Kimi Raikkonen says he would “not change a single thing” about his Formula 1 career and is happy that “I did it my way”, following his announcement he will retire at the end of 2021.
The 2007 world champion revealed on Wednesday ahead of the Dutch Grand Prix that he will stop racing after this season.
Although it was expected that Alfa Romeo would replace him for 2022 anyway, Raikkonen says he made up his mind over the winter that this season would be his last having told the team he was almost certain “this will be it”.
With 21 victories and 103 podiums alongside his 2007 title, Raikkonen will leave F1 as one of its most decorated drivers as well as the most experienced, but his unique personality has also earned him a reputation and legacy that transcend mere statistics.
Joking that “I don’t know if I have one” when asked what his greatest strength as a driver has been, Raikkonen said the enjoyment he found from his career was the most important thing.
“I had a good run,” he said. “I’m happy with what I achieved. I wanted to win, it’s not easy to win.
“I wanted to win a championship, I got close quite a few times and managed to win it with Ferrari, so happy that it happened, especially with them.
“Strength or no strength, I don’t care. I had fun and I did it my way and I wouldn’t change a single thing even if I could.
“Because otherwise maybe we wouldn’t be sitting here today, if you changed one thing on the way.
“No complaints. I cannot really complain.”
Raikkonen said he is “not interested in even thinking about” plans for a post-F1 racing career.
“I can tell you for sure that I had many years that I was close to stopping one or another day, it could have been the middle of the year, or any day of the week.” :: Kimi Raikkonen
The 41-year-old, who has two children, says his priority now is to enjoy time without his family life being dictated by racing calendars.
“I don’t want to have some schedule put on because since I started there was always a schedule, always a ‘what is coming next and what is this date and that date?’ so I don’t want that,” he said.
“That’s for sure one of the big reasons why I want to also do something else, that life doesn’t go because of the race or whatever it is the work that it’s involved in F1.
“There’s other schedules, family, the kids’ schools and kindergartens and that stuff. I don’t want family life to be dictated by the next race or test or whatever, the flight to the next job.
“I’m not in a rush, I’ve not even thought about it all. I’ve known this situation for quite a while so there’s always opportunities, you do this, do that, but right now I’m not interested to even think about it.”
News of Raikkonen’s retirement came via his personal Instagram account and was only followed up by an official team statement almost two hours later.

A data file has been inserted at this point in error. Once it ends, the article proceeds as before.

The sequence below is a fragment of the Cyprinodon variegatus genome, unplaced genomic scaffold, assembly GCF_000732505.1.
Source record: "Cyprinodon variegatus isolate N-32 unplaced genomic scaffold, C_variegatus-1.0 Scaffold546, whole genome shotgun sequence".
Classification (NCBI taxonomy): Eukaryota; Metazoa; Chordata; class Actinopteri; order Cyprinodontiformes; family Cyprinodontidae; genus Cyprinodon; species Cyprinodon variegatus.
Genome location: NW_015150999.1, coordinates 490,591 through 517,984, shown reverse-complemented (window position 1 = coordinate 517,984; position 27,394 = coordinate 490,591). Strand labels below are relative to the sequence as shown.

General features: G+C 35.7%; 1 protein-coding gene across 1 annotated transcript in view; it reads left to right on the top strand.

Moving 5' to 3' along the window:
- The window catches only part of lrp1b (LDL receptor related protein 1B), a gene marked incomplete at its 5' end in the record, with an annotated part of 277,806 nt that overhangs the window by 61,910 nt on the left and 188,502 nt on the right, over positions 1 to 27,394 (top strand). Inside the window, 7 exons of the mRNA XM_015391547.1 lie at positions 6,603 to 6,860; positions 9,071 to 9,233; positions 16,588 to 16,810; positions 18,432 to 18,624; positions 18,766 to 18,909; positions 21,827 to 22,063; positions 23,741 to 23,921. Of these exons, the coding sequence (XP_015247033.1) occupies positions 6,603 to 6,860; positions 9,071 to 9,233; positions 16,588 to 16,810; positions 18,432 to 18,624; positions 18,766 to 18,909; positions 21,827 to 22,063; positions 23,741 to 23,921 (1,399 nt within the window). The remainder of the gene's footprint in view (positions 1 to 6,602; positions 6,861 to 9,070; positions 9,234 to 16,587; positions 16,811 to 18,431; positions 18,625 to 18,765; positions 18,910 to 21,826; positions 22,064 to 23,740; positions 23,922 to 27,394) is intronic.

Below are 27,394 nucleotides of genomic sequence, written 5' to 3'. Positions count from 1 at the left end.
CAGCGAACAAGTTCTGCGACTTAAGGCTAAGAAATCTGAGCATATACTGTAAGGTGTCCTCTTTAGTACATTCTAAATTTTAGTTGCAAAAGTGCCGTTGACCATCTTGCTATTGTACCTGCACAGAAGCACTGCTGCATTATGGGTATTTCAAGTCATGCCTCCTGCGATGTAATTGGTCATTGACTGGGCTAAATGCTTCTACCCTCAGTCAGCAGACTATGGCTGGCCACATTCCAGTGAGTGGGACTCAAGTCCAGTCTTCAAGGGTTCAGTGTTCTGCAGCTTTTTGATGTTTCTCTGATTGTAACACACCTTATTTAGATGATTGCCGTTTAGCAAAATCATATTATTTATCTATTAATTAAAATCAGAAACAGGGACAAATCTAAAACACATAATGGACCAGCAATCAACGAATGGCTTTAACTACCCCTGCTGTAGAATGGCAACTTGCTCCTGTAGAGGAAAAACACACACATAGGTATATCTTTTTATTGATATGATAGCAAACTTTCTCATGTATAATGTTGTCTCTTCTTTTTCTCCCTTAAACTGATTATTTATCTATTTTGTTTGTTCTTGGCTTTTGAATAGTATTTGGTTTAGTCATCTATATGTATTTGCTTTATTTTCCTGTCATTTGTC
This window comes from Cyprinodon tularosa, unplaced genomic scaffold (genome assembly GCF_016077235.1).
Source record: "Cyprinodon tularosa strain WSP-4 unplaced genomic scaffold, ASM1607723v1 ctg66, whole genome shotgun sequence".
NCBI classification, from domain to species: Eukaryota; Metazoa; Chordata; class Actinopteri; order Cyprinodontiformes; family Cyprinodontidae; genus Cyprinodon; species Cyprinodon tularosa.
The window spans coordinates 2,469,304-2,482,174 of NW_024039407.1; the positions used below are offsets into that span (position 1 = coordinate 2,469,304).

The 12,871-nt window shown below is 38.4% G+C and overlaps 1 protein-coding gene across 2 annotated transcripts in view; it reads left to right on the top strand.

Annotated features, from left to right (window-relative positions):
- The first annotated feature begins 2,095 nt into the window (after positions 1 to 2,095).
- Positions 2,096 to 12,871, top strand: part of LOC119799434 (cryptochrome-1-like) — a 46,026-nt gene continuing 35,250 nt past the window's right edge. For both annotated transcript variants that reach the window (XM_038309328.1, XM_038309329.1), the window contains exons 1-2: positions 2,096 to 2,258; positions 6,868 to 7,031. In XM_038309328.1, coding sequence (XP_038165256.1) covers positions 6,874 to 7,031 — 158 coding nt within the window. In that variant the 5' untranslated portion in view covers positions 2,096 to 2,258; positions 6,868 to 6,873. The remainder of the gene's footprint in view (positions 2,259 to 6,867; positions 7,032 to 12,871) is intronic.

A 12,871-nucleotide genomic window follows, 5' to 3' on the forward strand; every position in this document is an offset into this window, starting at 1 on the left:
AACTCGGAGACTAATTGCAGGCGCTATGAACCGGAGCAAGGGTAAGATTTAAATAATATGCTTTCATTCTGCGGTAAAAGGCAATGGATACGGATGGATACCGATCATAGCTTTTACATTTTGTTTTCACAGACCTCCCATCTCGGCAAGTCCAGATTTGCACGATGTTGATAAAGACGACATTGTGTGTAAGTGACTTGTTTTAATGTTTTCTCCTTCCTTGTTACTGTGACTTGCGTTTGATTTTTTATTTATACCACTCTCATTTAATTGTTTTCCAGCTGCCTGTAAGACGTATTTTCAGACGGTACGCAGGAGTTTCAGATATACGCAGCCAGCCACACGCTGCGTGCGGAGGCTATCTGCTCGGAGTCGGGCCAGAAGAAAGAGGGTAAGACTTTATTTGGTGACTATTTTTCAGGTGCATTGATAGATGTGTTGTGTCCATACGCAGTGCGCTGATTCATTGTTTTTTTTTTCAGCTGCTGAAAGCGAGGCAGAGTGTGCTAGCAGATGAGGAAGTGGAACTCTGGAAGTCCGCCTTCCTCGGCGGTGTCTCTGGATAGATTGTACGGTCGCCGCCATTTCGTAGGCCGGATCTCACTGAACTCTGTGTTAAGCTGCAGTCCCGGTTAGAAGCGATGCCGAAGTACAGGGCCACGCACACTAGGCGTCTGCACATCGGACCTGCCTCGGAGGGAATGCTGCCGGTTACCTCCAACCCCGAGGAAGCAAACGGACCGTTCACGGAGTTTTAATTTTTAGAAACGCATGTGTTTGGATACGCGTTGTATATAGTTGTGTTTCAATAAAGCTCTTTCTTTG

It suggests Raikkonen revealed the news on his own terms, with Alfa Romeo expected to announce its 2022 driver line-up next week.
But Raikkonen said there was “no big reason” for the timing of his announcement and said “it just ended up for many reasons to be yesterday”.
It’s the second time Raikkonen has walked away from F1 having departed for what turned out to be a two-year sabbatical after being paid off by Ferrari to leave the team at the end of 2009.
He returned to F1 in 2012, rejoined Ferrari in 2014 and moved to Alfa Romeo at the end of 2018.
Asked by The Race if he considered retirement at any other stage during his second career, Raikkonen said: “The first plan was always to be retired before I turned 30! But that didn’t work out.
“I can tell you for sure that I had many years that I was close to stopping one or another day, it could have been the middle of the year, or any day of the week.
“But it happened to be now, quite a long, long time after my first plans. I was away for a couple years and like I’ve said before, without that for sure I wouldn’t be here today.
“It’s quite nice to be doing something else, just put it this way.”
Raikkonen suggested his decision to call time on his career had not been rock solid since the winter, commenting “there’s always how the mind plays games”, but said it was not a difficult decision to reach.
“I’ve been here a long time but, in the end, luckily I would say that F1 has never been my life,” he said.
“It takes a lot of time from our lives but it’s never been the main thing in my life.
“I always lived my life outside and did normal things and so on that hand it’s fine.
“I have met a lot of people over the years, some have become more friendships than others but I’m sure with the people that I’ve met and are more friends now we’ll see each other anyhow.
“Will I miss the racing? I’ve done it so long that I doubt that I will start to miss it that much.”